The legal profession has an image problem. One of the reasons why lawyer jokes are funny is because there is a kernel of truth to them. When you hear about lawyers on the news, it’s related to a newsworthy case or lawyers who did something severely unethical or illegal. These are the lawyers who are painting the picture of the profession.
And here’s what it looks like. I posted a simple question on Facebook and Reddit: â€œWhen you hear the word “lawyer” what phrases, stereotypes, gut reactions, or ideas come to mind?â€ Here are some of the responses I got:
I won’t be in a hurry to be friends with them, but I’d rather them be friends than enemies.
They’ll do whatever it takes to lie for their client, even if it means letting a murderer go free, as long as their paid.
Always synonymous with human filth
A lot of these responses came from my Facebook friends – people who like me and know what I do for a living.
Sometimes I forget that there’s a nasty stereotype associated with the legal profession. I’m reminded of it when I do speaking engagements where I get feedback like this:
- â€œI have heard several students say that it wasÂ theÂ most helpful lecture they have attended. I also heard that they really enjoyed having a lawyer that added life to the room!â€
- “I feared it was going to be boring, but I figured it’d beÂ like eating broccoli: Not fun, but good for you. I was delighted by Ruth’s presentation. She was engaging and funny – like eating broccoli covered in delicious queso.”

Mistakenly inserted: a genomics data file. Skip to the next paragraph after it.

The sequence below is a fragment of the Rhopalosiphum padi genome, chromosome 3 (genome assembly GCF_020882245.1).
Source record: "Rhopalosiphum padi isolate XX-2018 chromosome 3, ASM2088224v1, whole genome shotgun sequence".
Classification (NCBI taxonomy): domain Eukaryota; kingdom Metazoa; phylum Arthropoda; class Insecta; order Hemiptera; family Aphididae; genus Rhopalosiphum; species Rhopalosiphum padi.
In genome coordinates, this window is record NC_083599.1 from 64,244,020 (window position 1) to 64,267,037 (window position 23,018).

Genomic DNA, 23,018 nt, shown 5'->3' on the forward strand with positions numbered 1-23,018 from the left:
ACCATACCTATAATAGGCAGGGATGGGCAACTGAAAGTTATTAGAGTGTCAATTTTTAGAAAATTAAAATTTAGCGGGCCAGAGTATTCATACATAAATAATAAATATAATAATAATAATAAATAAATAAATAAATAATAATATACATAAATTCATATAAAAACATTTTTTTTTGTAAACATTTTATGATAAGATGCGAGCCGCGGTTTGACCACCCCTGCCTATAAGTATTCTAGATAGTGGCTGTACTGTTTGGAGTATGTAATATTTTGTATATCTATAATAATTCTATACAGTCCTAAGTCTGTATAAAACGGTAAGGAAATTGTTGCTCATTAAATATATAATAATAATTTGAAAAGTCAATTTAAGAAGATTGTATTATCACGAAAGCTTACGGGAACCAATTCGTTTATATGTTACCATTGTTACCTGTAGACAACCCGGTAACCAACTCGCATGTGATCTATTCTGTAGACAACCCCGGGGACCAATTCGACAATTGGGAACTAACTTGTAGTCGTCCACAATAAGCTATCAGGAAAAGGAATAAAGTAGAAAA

I know I’m not a typical lawyer in terms of personality and hobbies, but I forget that it is strikingly different than what a lot of people think of when they think of a lawyer. Even though I don’t fit the stereotype, I don’t see myself as that different from my counterparts in regards to work ethic, an enjoyment of the law, and a desire to help people – the things that really matter to potential clients.
So what’s the solution to the awful lawyer stereotype? I don’t know. The only thing I can think of is since we’re a self-regulating profession, we should have an expectation that we all follow Wheaton’s Law (â€œDon’t be a dickâ€). We shouldn’t tolerate arrogance, narcissism, or insensitivity in our dealings with our clients or each other. I wish more law schools would reject applicants and law firms would turn down candidates or fire people for being jerks. I don’t know what else we can do to show that the lawyers who make it on the news are the exception and not the rule for what it means to be a lawyer.
I was pleased to see that a few responses to my question that showed not everyone hates lawyers. One said a lawyer is a â€œ[t]rusted advisor, hopefully.â€ Another said we’re the â€œ[d]efenders of the weak.â€ At least some people know we’re not all bad.
See also: Lawyers’ Bad Reputations Start with Arrogant Law Students.